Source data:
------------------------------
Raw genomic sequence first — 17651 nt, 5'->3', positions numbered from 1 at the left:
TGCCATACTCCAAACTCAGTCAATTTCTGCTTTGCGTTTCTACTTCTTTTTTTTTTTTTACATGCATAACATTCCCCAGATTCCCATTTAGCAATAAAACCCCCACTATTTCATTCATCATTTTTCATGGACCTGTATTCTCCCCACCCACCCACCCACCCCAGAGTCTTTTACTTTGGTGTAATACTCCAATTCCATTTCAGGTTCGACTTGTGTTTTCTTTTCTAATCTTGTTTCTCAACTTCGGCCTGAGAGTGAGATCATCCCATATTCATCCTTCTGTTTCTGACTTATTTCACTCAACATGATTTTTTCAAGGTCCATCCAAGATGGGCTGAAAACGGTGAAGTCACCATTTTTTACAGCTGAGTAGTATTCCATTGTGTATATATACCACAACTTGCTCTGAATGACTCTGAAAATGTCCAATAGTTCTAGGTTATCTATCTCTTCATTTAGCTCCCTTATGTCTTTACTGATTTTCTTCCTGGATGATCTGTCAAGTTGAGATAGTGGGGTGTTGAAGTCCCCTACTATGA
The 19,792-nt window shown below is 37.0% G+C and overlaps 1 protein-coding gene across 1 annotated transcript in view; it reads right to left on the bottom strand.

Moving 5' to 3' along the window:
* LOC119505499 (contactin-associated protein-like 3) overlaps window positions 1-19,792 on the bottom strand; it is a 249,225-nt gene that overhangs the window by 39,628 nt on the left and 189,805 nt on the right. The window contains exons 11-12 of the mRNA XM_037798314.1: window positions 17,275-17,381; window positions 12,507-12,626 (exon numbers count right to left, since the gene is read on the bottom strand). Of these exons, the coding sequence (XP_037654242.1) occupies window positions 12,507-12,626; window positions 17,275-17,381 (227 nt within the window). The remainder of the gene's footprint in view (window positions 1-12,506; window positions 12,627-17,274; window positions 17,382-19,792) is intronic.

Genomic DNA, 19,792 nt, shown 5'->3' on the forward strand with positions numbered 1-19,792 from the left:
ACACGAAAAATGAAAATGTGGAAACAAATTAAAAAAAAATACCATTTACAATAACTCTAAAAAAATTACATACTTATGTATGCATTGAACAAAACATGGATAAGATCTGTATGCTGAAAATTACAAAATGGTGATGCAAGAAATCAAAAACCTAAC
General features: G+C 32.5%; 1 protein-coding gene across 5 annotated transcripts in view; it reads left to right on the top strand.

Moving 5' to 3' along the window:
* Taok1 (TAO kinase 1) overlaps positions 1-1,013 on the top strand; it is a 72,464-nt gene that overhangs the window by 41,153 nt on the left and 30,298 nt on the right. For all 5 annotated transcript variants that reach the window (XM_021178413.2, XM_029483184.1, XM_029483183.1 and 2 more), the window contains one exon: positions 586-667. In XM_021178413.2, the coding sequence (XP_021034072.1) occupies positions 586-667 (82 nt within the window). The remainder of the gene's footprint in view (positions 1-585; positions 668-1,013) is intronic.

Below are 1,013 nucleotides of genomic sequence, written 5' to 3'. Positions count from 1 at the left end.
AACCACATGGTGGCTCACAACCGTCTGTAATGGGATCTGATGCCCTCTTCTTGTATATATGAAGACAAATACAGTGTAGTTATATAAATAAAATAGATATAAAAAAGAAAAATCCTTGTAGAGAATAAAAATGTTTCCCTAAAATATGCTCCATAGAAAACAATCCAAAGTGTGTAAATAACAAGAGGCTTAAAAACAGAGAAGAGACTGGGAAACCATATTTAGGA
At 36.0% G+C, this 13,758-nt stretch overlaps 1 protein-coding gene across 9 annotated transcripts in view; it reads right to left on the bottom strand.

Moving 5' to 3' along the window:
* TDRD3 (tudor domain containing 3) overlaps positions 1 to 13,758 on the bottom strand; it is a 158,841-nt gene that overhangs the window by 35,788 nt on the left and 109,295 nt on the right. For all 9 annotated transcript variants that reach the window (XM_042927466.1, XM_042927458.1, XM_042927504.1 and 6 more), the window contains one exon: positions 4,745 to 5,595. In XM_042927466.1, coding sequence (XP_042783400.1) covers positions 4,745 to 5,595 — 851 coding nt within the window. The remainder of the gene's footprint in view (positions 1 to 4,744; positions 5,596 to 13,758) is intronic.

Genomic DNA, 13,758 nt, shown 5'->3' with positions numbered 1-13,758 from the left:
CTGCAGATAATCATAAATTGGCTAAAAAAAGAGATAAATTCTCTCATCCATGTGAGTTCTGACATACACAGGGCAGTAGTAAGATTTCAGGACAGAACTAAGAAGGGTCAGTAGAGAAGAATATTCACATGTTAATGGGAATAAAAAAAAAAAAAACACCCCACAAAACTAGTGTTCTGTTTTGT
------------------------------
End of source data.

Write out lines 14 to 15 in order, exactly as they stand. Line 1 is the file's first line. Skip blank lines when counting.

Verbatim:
Moving 5' to 3' along the window:
* TDRD3 (tudor domain containing 3) overlaps positions 1 to 13,758 on the bottom strand; it is a 158,841-nt gene that overhangs the window by 35,788 nt on the left and 109,295 nt on the right. For all 9 annotated transcript variants that reach the window (XM_042927466.1, XM_042927458.1, XM_042927504.1 and 6 more), the window contains one exon: positions 4,745 to 5,595. In XM_042927466.1, coding sequence (XP_042783400.1) covers positions 4,745 to 5,595 — 851 coding nt within the window. The remainder of the gene's footprint in view (positions 1 to 4,744; positions 5,596 to 13,758) is intronic.